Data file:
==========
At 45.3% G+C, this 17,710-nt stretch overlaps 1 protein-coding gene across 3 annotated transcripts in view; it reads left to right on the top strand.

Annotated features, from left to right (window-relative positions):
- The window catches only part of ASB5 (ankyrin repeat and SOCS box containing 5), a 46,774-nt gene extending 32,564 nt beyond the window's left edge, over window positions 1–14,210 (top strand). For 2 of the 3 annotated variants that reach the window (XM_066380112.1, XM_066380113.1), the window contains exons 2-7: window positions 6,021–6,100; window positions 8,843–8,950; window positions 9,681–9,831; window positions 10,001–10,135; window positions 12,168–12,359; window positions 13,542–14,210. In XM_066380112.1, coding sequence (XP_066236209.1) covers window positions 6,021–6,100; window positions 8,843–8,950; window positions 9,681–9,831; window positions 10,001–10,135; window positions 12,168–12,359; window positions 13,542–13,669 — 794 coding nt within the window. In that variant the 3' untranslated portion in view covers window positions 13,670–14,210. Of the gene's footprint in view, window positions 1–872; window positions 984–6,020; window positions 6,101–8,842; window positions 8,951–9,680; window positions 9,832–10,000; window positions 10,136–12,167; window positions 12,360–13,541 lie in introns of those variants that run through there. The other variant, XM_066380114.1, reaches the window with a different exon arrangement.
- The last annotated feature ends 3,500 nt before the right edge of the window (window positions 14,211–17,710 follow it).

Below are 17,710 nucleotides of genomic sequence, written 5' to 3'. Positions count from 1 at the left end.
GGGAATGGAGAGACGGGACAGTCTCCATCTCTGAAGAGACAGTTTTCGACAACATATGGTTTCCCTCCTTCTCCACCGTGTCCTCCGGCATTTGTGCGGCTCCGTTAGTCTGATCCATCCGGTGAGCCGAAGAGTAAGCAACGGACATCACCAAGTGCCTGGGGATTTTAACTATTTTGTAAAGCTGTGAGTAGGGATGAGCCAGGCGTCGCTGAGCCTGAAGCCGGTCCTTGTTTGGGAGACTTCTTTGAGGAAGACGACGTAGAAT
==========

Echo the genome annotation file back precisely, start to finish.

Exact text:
At 45.3% G+C, this 17,710-nt stretch overlaps 1 protein-coding gene across 3 annotated transcripts in view; it reads left to right on the top strand.

Annotated features, from left to right (window-relative positions):
- The window catches only part of ASB5 (ankyrin repeat and SOCS box containing 5), a 46,774-nt gene extending 32,564 nt beyond the window's left edge, over window positions 1–14,210 (top strand). For 2 of the 3 annotated variants that reach the window (XM_066380112.1, XM_066380113.1), the window contains exons 2-7: window positions 6,021–6,100; window positions 8,843–8,950; window positions 9,681–9,831; window positions 10,001–10,135; window positions 12,168–12,359; window positions 13,542–14,210. In XM_066380112.1, coding sequence (XP_066236209.1) covers window positions 6,021–6,100; window positions 8,843–8,950; window positions 9,681–9,831; window positions 10,001–10,135; window positions 12,168–12,359; window positions 13,542–13,669 — 794 coding nt within the window. In that variant the 3' untranslated portion in view covers window positions 13,670–14,210. Of the gene's footprint in view, window positions 1–872; window positions 984–6,020; window positions 6,101–8,842; window positions 8,951–9,680; window positions 9,832–10,000; window positions 10,136–12,167; window positions 12,360–13,541 lie in introns of those variants that run through there. The other variant, XM_066380114.1, reaches the window with a different exon arrangement.
- The last annotated feature ends 3,500 nt before the right edge of the window (window positions 14,211–17,710 follow it).

Below are 17,710 nucleotides of genomic sequence, written 5' to 3'. Positions count from 1 at the left end.
GGGAATGGAGAGACGGGACAGTCTCCATCTCTGAAGAGACAGTTTTCGACAACATATGGTTTCCCTCCTTCTCCACCGTGTCCTCCGGCATTTGTGCGGCTCCGTTAGTCTGATCCATCCGGTGAGCCGAAGAGTAAGCAACGGACATCACCAAGTGCCTGGGGATTTTAACTATTTTGTAAAGCTGTGAGTAGGGATGAGCCAGGCGTCGCTGAGCCTGAAGCCGGTCCTTGTTTGGGAGACTTCTTTGAGGAAGACGACGTAGAAT